The Man Who Knows Everything

It’s pretty clear what kind of show we’re about to see when – as it becomes obvious that there isn’t actually a sufficient number of seats for all of the audience that’s turned up – an additional seat suddenly appears from behind the black curtain, with an expressive, otherwise disembodied hand pointing at it and giving a thumbs up.

It’s a genuine disappointment when the show comes to an end.

Barely has the audience then had time to settle down before Anna Larkin bursts out onto the “stage grass”. Flustered, she introduces herself as Ophelia – though, to be honest, she’s looking for another name. As the youngest daughter and least brave in her family, she’s now her ill father’s last hope, sent on a quest to find a magical golden feather from a magical golden bird which will apparently cure him. The problem is that she’s doesn’t think she’s brave enough to do the job and so needs some help. That’s when she conveniently meets the sock-washing Jack Stark who “modestly” claims to be the Man Who Knows Everything and can therefore help her find her prize.

Both performers ensure that this is a children’s show bursting with wit, energy and a gentle self-mockery of the production’s somewhat limited special effects budget, and the occasionally necessary overacting. Larkin and Stark are a perfectly matched team, ensuring that there’s no chance of boredom setting in. Almost every line of dialogue inspires a laugh of some kind; those that don’t are usually covered with some kind of physical comedy.

Much of the story is a succession of retellings of several classic folk stories, from Aesop to the Brothers Grimm and Hans Christian Andersen; each retelling is filled with “business” utilising their limited range of props and costumes to the best of their ability. Arguably the show’s biggest production number – after Ophelia’s initial quest is over – is a dramatisation of The Emperor's New Clothes, although this isn’t to overlook the success of the regular side-steps into some of the fascinating facts known by The Man Who Knows Everything – with the disgusting subjects of bogies and rhino poo invariably getting the children’s vote.

This show is so smoothly performed at what appears like break-neck speed that it’s surely choreographed to within an inch of its life – no mean feat given the small size of the room. But there’s a freshness, an honest exuberance which is undeniable; Larkin and Stark are brilliant at turning what is essentially a nondescript function room into a magical playground filled with regal queens, foolish emperors and castle guards played by boggle-eyed sock puppets. It’s a genuine disappointment when the show comes to an end.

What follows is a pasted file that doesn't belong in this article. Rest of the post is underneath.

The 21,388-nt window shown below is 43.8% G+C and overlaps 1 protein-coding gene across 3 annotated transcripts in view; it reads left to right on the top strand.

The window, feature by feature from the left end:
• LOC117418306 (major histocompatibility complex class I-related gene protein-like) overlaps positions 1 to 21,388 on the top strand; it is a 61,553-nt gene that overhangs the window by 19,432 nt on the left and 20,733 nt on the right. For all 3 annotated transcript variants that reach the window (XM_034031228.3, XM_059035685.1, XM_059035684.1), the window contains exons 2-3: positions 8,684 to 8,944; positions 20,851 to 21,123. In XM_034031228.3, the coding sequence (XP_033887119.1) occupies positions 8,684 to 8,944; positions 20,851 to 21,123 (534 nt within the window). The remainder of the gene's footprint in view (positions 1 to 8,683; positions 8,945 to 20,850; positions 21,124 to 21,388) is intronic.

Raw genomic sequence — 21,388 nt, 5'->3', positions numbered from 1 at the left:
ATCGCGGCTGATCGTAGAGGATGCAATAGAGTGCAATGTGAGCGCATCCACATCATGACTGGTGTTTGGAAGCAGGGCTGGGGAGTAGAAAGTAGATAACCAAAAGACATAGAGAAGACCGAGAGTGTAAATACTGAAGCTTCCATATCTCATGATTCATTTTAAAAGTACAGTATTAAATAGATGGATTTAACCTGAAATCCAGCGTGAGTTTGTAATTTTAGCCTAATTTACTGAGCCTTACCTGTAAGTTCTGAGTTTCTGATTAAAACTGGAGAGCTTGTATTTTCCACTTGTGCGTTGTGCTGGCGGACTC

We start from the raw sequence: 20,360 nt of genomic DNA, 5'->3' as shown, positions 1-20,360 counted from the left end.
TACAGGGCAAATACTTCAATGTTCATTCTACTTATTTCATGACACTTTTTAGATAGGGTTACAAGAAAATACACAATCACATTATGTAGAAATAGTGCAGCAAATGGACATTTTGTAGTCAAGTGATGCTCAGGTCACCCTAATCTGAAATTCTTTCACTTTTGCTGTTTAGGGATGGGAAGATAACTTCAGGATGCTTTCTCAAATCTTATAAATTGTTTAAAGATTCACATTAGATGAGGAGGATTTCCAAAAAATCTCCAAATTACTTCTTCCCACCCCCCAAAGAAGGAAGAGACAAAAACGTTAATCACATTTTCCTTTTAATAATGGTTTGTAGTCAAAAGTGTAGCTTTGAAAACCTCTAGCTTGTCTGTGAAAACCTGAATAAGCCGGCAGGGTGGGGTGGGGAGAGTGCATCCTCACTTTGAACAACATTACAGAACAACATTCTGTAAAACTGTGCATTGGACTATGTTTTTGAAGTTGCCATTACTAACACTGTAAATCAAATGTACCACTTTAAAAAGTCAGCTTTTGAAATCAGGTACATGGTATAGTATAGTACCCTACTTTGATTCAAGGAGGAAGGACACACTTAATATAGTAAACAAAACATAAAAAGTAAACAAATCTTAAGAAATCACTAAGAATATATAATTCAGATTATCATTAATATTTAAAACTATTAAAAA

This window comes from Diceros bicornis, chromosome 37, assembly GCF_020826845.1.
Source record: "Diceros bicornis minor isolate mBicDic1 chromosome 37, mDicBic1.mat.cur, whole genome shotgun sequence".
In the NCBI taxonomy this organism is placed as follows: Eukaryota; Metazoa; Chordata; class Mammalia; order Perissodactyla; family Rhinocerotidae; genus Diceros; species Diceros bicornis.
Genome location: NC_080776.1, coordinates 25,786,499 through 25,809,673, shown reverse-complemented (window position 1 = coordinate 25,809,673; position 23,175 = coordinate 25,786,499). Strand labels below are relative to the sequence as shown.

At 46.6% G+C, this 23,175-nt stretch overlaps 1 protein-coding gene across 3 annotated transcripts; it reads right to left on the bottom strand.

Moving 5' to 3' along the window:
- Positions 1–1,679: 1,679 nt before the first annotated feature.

Reviews by Paul Fisher Cockburn


One of Two

Scottish Storytelling Centre

Moira in Lockdown

Laughing Horse @ Bar 50

Love and Sex on the Spectrum

Royal Lyceum Theatre

Mrs Puntila And Her Man Matti


Since you’re here…

… we have a small favour to ask. We don't want your money to support a hack's bar bill at Abattoir, but if you have a pound or two spare, we really encourage you to support a good cause. If this review has either helped you discover a gem or avoid a turkey, consider doing some good that will really make a difference.

You can donate to the charity of your choice, but if you're looking for inspiration, there are three charities we really like.

Mama Biashara
Kate Copstick’s charity, Mama Biashara, works with the poorest and most marginalised people in Kenya. They give grants to set up small, sustainable businesses that bring financial independence and security. That five quid you spend on a large glass of House White? They can save someone’s life with that. And the money for a pair of Air Jordans? Will take four women and their fifteen children away from a man who is raping them and into a new life with a moneymaking business for Mum and happiness for the kids.
Donate to Mama Biashara now

Theatre MAD
The Make A Difference Trust fights HIV & AIDS one stage at a time. Their UK and International grant-making strategy is based on five criteria that raise awareness, educate, and provide care and support for the most vulnerable in society. A host of fundraising events, including Bucket Collections, Late Night Cabarets, West End Eurovision, West End Bares and A West End Christmas continue to raise funds for projects both in the UK and Sub-Saharan Africa.
Donate to Theatre MAD now

Acting For Others
Acting for Others provides financial and emotional support to all theatre workers in times of need through the 14 member charities. During the COVID-19 crisis Acting for Others have raised over £1.7m to support theatre workers affected by the pandemic.
Donate to Acting For Others now



The Blurb

What would you ask someone who knew absolutely everything in the whole wide world? What would a dinosaur watch on TV? Why isn’t cat food mouse flavoured? Who invented alphabet spaghetti? What’s the smelliest food? What will I be when I grow up? Join Ophelia as she meets The Man Who Knows Everything, who shares some of the best stories in the world including Aesop's fables, Brothers Grimm and many more. Performed by two comic performers with decades of experience in music, puppetry, comedy and illusions, this is an unforgettable hour to stimulate everyone’s imagination.

Most Popular See More

Grease the Musical

From £21.00

More Info

Find Tickets

The Phantom of the Opera

From £27.00

More Info

Find Tickets

Tina - The Tina Turner Musical

From £12.00

More Info

Find Tickets

The Mousetrap

From £30.00

More Info

Find Tickets

Moulin Rouge! The Musical

From £32.00

More Info

Find Tickets

The Play That Goes Wrong

From £24.00

More Info

Find Tickets